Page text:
may help to gradually them used to remaining there. At first shut the door for a few seconds, give 
your dog a treat and allow him out; gradually increase the time the door stays shut with your
 dog inside. When your dog is comfortable staying in the crate with the door shut, try leaving the 
room for a few moments. Return, give him a treat and let your dog out. As with the other 
steps, gradually increase the time away from the pet. Only stay away as long as your dog is still 
comfortable in the crate at first.

Especially at night it is important not to return to a whining dog to 'offer comfort'. If you do 
you will end up with a dog that whines and cries whenever it wants you near. Instead, return to 
your dog when it is quiet, and the next time return before the whining starts. In addition, try 
not to make  returning to your dog too exciting, or you will exaggerate your absence and
 possibly contribute to separation anxiety in your dog. Just quietly greet him with something like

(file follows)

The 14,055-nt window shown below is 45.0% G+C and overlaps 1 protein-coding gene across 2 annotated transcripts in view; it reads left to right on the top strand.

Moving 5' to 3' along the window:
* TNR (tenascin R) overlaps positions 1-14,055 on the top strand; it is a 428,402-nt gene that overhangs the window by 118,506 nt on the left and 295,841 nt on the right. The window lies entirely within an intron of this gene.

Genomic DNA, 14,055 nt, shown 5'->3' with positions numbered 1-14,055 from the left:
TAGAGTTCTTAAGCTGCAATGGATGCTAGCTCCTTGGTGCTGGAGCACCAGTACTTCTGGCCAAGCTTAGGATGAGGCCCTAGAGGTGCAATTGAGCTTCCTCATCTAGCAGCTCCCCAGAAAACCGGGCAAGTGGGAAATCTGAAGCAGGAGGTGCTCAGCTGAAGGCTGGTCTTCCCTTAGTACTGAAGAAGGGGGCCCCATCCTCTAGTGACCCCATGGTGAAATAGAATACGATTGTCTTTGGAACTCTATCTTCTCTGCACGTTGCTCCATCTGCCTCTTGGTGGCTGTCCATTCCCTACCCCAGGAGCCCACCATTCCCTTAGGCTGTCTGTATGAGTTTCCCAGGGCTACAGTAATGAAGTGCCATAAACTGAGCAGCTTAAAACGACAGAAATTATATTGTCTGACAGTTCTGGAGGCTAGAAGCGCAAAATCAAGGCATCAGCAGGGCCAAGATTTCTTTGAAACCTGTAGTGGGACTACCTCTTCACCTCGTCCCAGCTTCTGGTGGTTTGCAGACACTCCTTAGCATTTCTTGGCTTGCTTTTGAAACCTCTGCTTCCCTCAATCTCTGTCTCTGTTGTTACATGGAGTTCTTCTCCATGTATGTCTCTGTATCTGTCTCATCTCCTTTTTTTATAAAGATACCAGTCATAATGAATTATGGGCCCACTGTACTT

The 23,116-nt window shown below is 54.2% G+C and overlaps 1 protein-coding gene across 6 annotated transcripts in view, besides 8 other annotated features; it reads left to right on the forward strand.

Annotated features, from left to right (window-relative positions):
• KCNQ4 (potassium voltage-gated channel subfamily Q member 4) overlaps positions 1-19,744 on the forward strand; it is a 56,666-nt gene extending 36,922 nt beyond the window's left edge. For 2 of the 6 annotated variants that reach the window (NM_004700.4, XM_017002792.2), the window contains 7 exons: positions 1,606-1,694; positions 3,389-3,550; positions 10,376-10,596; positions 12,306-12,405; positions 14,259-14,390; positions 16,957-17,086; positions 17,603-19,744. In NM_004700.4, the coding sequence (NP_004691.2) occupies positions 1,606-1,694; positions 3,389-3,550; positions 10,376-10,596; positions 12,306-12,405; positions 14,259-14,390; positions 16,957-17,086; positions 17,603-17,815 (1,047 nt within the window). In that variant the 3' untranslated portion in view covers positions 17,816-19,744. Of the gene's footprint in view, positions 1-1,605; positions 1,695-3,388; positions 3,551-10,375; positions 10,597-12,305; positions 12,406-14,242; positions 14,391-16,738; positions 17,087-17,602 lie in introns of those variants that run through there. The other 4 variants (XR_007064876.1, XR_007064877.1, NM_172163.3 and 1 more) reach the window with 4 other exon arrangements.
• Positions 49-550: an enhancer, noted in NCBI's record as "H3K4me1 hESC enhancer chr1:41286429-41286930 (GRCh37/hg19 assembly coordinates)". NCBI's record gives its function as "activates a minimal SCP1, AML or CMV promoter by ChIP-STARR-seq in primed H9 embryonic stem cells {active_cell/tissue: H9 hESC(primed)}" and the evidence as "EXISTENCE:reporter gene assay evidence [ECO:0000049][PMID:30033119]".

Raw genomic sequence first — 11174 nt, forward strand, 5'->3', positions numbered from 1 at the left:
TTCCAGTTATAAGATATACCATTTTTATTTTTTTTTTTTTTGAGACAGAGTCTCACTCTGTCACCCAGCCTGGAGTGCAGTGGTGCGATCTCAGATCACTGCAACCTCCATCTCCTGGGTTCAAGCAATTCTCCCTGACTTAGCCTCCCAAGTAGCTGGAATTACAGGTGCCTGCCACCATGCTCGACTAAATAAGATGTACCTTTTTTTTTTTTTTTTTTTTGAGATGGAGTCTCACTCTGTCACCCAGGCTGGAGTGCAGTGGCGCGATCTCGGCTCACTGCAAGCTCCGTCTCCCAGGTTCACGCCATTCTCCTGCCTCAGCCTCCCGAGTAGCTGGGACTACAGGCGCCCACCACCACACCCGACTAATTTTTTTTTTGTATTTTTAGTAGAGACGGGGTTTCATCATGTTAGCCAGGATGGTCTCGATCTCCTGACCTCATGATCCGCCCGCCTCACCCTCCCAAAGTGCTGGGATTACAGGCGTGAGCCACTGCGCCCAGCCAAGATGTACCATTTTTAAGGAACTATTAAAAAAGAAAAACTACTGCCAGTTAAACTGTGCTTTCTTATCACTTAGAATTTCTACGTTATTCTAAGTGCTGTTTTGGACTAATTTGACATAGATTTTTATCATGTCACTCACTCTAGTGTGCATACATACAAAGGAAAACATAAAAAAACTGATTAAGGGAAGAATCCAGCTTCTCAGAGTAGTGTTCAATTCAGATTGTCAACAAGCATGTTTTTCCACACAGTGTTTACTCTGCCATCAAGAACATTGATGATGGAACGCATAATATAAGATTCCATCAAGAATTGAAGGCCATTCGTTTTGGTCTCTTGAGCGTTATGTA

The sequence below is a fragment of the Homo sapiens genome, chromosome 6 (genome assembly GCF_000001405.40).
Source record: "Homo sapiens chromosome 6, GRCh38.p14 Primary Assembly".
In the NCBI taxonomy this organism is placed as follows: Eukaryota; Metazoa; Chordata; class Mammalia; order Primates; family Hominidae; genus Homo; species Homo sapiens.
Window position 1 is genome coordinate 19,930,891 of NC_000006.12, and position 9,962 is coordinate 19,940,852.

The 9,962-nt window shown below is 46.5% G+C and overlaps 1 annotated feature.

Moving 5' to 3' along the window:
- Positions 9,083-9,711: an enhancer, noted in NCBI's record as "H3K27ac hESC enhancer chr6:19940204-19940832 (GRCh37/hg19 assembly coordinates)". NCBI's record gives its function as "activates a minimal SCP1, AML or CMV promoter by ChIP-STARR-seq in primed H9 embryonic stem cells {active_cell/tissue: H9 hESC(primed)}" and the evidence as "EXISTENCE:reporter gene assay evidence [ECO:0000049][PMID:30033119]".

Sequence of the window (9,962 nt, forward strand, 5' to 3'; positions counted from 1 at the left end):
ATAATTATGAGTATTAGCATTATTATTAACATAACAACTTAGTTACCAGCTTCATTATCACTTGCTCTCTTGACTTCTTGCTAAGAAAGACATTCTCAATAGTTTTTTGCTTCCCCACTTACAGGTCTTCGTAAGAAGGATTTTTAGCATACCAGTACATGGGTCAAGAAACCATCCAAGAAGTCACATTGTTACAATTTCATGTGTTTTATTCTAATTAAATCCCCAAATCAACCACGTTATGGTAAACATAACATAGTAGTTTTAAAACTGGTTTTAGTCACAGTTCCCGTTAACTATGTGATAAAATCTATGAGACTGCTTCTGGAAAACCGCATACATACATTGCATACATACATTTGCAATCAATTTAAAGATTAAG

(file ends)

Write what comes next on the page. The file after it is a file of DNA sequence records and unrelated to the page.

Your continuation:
“Hi pup!” Then open kennel door and quietly walk away. The most important thing to remember is 
the crate must be a safe haven for your dog. Never punish in the crate or use the crate
for punishment. Eventually, if you leave the crate door open the pup will start to voluntarily
 use it for naps or quiet time.  (My dogs use it to escape the frenetic attention of my
 youngest grandchildren).

If the pup is comfortable with the crate housebreaking is fairly straightforward. Feeding must be 
on a strict schedule. If you feed him at the same times each day your dog will soon eliminate on a 
fairly reliable schedule. This will allow you to anticipate when he will need to go outside and
eliminate. Young puppies and untrained dogs need to go outside after napping or being crated for
a while, since increases in activity often trigger elimination. This means that the first thing in the 
morning when you take him out of the crate he has to get a chance to eliminate. After a long night, 
puppies often can’t even make it to the door before they have to go, so you may have to carry him 
to the door for a week or so. Sometimes just actively playing, eating or drinking large amounts
of water, can also trigger elimination in a pup. 

Your dog should be taken out on leash to the same designated spot each time. Choose this spot